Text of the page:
Home cxvascular “Not just inventing the next stent”: The future of medtech relies on patient empowerment

“Not just inventing the next stent”: The future of medtech relies on patient empowerment

“Not just inventing the next stent”: The future of medtech relies on patient empowerment
Ian Meredith
Ian Meredith

Ian Meredith is a well-known figure within the field of interventional cardiology, not only for a distinguished academic and clinical career but also his six-year spell as the executive vice president and global chief medical officer at Boston Scientific.

After retiring from his role at the medtech giant earlier this year, Meredith joined the board of directors at Avertix Medical. The company, formerly known as Angel Medical Systems, is commercialising an implantable cardiac monitor and patient-warning device, the Guardian system, a device designed to detect heart attacks in real time, including silent and atypical symptomatic heart attacks, among patients with acute coronary syndromes.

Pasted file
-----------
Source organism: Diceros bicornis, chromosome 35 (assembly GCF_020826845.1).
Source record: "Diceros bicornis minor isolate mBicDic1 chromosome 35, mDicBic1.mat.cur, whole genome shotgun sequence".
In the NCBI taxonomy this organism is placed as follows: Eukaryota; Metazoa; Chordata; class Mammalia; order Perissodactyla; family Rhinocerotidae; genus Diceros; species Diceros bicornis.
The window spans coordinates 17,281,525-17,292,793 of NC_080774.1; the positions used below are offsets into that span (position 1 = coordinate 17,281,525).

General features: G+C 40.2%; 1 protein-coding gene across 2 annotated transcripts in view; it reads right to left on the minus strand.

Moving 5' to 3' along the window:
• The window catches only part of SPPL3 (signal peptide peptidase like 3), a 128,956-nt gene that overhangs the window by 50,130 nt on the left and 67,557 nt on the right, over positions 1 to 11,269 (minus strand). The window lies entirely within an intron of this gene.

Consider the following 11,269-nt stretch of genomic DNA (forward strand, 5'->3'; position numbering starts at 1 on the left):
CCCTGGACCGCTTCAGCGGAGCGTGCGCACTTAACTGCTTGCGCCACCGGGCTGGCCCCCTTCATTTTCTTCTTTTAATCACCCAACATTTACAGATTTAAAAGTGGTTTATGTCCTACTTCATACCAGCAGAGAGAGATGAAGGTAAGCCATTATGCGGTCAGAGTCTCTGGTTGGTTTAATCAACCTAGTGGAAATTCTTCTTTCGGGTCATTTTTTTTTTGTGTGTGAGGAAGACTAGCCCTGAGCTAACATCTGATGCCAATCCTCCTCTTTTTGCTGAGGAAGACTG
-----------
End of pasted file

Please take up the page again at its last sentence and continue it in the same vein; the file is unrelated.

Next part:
Meredith spoke to Cardiovascular News to discuss his decision to collaborate with Avertix, how patient interaction is likely to shape the future of cardiovascular medicine, and the current challenges in bringing new technology to the healthcare market.

“What I brought to Boston Scientific was 25 years of caring for patients with acute and chronic ischaemic heart disease, acute and chronic heart failure, and acute and chronic valvular heart disease,” says Meredith of his time at Boston. “That experience of managing large numbers of patients in the public health system gave me a perspective of a longitudinal approach, rather than a transactional approach to care.” This translated into a strategy looking at developing care that is “parallel to the course of human disease” rather than being “intersectional”, Meredith comments.

After retiring from the post in early 2023, Meredith says that he has sought to engage with companies with whom he can “actively influence the thinking about transforming care to something that is much more longitudinal” and in parallel with patients’ needs. This means, he explains, “not simply inventing the next stent”, but developing smart diagnostics, proper surveillance of the disease process, planning for later stages of disease to minimise rehospitalisation, and delivering care in non-traditional settings, all of which will increase in importance with an ageing global population.